“Yes, Sir you do. You know I show up to work on time, go to lunch, come back on time and I do my job,” she said with a smile.
“I guess that is all I need to know, eh?”
“It works well for me,” she told him. She picked up the receipts and began to tape them to a piece of paper for copying. She didn’t quite like putting them on the copier glass because sometimes they would replicate crooked or half off the page. This way, it was exact.
“You are very exact aren’t you Vicki?”
“No Sir. I do my best each day to get it right and make a difference. The rest is really up to chance,” she told him with a look over the top of her eyeglasses.
“Fair enough,” he said, moving into his office.
The next morning Roger walked in sporting a pair of jeans, a black t-shirt and sneakers. He looked so normal she didn’t recognize him.
“Good morning Mr. McLamore,” she said greeting him with a smile. “How is Lola?”
He shook his head.
“Not good,” he told her. “She will have to have a double mastectomy, chemo, and tons of other stuff…,”
His voice trailed off as he looked at the ceiling. She could tell he was trying to find the words to say what he needed to say next. The words wouldn’t come.
“Mr. McLamore, the Family Medical Leave Act applies to men as well. You can take a leave of absence, go and be with your Lola until you two get through this,” she told him.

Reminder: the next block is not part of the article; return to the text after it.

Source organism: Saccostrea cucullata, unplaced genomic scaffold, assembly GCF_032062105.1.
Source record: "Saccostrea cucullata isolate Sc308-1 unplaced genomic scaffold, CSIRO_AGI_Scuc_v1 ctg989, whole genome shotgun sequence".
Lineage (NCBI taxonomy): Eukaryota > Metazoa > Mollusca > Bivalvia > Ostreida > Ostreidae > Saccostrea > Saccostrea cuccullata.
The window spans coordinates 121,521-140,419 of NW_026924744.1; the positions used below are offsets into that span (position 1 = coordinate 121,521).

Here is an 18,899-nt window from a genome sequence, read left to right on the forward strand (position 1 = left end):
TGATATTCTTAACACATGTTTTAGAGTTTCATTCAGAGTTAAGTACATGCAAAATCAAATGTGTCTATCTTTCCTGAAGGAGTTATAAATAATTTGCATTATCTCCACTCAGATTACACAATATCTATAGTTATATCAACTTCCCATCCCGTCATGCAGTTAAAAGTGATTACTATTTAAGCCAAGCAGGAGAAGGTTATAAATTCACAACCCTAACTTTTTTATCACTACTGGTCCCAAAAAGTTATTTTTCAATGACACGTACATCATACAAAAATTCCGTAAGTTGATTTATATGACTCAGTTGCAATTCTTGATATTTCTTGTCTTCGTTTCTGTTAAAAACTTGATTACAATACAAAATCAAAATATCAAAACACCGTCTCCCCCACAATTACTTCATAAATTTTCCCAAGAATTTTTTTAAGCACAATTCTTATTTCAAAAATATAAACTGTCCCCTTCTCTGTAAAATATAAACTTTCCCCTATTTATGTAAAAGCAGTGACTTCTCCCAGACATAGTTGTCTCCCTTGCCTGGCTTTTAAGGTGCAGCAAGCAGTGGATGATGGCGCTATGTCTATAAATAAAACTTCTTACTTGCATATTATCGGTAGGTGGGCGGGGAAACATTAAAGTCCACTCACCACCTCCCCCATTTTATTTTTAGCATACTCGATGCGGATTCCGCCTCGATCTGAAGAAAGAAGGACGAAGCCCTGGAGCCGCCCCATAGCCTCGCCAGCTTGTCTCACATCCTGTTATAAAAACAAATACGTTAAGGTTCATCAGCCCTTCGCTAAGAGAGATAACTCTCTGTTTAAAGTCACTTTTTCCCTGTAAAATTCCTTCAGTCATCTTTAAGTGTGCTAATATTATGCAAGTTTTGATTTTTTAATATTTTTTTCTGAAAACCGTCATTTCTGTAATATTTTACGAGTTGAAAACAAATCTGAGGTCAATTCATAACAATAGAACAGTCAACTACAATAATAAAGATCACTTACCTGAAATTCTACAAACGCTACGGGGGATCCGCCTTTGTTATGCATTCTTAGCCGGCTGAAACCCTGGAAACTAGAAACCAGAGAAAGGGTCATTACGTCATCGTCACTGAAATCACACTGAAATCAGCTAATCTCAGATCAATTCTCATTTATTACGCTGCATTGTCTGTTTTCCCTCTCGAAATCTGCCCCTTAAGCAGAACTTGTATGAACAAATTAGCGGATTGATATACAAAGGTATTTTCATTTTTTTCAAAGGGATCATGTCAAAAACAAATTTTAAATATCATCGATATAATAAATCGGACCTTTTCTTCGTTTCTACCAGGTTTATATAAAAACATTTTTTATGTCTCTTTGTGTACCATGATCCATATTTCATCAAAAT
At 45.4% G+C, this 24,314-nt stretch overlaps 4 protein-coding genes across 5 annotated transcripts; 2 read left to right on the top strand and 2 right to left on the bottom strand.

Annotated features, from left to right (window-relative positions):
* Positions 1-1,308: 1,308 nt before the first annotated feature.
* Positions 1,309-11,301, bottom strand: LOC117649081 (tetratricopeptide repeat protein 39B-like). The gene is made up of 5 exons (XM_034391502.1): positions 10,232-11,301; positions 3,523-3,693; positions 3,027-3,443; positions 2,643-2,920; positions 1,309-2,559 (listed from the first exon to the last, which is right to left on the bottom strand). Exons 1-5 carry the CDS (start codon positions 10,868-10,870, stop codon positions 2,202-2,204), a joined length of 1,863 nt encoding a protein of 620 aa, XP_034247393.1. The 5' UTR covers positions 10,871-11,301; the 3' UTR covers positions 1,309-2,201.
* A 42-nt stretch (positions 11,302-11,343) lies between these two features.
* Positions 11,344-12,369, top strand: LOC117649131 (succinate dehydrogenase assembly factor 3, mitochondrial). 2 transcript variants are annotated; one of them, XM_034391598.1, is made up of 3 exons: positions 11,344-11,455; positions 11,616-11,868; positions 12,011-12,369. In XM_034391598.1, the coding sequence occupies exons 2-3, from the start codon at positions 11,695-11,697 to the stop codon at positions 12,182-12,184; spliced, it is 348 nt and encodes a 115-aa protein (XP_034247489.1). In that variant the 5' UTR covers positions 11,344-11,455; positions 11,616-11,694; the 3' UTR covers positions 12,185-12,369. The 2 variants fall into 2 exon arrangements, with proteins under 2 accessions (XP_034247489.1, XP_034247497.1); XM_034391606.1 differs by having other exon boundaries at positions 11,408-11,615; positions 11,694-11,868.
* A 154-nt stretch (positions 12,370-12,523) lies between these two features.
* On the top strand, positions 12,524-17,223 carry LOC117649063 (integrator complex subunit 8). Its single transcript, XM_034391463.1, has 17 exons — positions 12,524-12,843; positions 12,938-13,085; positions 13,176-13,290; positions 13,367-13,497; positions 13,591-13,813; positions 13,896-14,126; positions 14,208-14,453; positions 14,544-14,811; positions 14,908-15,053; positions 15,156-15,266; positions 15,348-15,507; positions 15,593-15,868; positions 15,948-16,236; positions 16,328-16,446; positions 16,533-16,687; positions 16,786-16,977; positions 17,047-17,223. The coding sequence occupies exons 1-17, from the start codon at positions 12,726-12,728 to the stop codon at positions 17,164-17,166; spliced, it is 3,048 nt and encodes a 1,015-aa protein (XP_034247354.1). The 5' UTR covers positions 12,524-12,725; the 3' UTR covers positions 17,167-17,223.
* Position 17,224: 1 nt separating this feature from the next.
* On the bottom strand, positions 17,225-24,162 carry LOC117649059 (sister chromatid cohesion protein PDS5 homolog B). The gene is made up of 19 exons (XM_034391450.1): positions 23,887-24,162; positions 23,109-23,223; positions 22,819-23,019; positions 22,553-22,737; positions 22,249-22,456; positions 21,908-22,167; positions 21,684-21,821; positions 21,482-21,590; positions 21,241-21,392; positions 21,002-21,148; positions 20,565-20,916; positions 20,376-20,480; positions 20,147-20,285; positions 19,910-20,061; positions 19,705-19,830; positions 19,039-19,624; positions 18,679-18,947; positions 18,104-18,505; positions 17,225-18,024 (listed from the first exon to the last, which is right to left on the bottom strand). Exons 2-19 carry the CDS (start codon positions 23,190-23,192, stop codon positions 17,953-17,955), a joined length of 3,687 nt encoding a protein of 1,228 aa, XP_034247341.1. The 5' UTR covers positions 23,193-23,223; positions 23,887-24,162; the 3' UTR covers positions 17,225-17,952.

“Thank you, Vicki,” he said through a loud sniffle. “I know, but somehow, hearing you say it, means a lot to me.”
Kelson walked into the office to see Roger standing next to Vicki. They had shared a moment, and he realized then, she knew what was wrong with Lola. She knew yesterday, but did not break Roger’s confidence.
“McLamore, Vicki here tells me that Lola was feeling well yesterday,” Kelson said to him.
“Did Vicki tell you what was wrong with my Lola?”
“No, she didn’t,” Kelso said.
“It’s the cancer,” Roger said. “My Lola has the cancer.”
His large body crumpled as Vicki went to her knees beside him and held Roger as he cried. Her small hands held his head as he slobbered all over her white blouse. She did not look up at her boss as she held the saddened man.
“Vicki, let’s get Roger into my office,” he said taking Roger’s other arm, helping him to his feet. “Roger, at American Conglomerate, we are a family. You are part of our family and we are here for you and yours. Whatever we can do to get you and Lola through this, we will make it happen.”
Inside of Kelson’s office, he provided Roger with a pillow and moment to lie on his couch. A nod was given to Vicki who went out to order flowers to be sent to Roger’s home, contact HR and start pulling sections into place to cover the absence of the “best in the biz.”
It still was unclear to Vicki who Lola was to Roger but it didn’t matter. Whoever she was equated to the center of his universe, which in turn made her important to Vicki as well. She would be quietly rally the team to be there for Roger and she too would do her part. Even the strongest man in the pile can use the strength of the smallest member of the team.
World Whisperer by Rachel Devenish Ford
But now the four goddesses they serve want another sacrifice, and Isika’s stepfather has chosen the next child to be sent out to sea: the little brother who Isika loves more than anything.
This time Isika will not be powerless.
Together, she and her two remaining siblings leave the walls of the Worker village to save their brother, traveling into unknown lands and magic they never could have imagined.